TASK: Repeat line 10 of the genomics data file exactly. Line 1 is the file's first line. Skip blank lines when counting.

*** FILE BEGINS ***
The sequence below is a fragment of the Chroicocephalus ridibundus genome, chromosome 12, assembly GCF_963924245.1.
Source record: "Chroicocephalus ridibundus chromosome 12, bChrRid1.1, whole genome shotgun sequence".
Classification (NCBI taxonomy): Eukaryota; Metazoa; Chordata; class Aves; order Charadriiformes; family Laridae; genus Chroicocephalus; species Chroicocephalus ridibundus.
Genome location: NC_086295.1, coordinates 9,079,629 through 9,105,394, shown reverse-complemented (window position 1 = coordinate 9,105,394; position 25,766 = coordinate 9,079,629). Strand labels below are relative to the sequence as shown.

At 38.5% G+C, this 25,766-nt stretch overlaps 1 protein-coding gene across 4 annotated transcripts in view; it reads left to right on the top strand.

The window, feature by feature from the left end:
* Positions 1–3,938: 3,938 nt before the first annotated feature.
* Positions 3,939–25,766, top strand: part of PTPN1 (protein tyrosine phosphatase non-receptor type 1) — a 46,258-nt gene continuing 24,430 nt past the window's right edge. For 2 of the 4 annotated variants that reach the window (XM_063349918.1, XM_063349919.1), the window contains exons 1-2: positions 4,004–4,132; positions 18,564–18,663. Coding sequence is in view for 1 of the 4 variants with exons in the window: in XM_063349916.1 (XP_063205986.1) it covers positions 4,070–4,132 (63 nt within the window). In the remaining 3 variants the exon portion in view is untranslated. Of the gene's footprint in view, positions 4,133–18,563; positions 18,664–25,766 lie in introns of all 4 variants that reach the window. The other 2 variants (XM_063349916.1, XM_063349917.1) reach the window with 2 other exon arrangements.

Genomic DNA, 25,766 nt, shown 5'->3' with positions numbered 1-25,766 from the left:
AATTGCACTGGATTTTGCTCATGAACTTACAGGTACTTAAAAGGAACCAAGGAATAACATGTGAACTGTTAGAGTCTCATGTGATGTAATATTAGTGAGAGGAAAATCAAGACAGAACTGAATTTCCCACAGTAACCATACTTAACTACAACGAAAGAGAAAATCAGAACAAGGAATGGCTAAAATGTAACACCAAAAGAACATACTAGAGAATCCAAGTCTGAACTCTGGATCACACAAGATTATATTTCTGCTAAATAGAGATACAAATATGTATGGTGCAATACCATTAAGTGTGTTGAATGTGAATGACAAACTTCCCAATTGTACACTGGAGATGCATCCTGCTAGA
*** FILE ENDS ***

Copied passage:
AATTGCACTGGATTTTGCTCATGAACTTACAGGTACTTAAAAGGAACCAAGGAATAACATGTGAACTGTTAGAGTCTCATGTGATGTAATATTAGTGAGAGGAAAATCAAGACAGAACTGAATTTCCCACAGTAACCATACTTAACTACAACGAAAGAGAAAATCAGAACAAGGAATGGCTAAAATGTAACACCAAAAGAACATACTAGAGAATCCAAGTCTGAACTCTGGATCACACAAGATTATATTTCTGCTAAATAGAGATACAAATATGTATGGTGCAATACCATTAAGTGTGTTGAATGTGAATGACAAACTTCCCAATTGTACACTGGAGATGCATCCTGCTAGA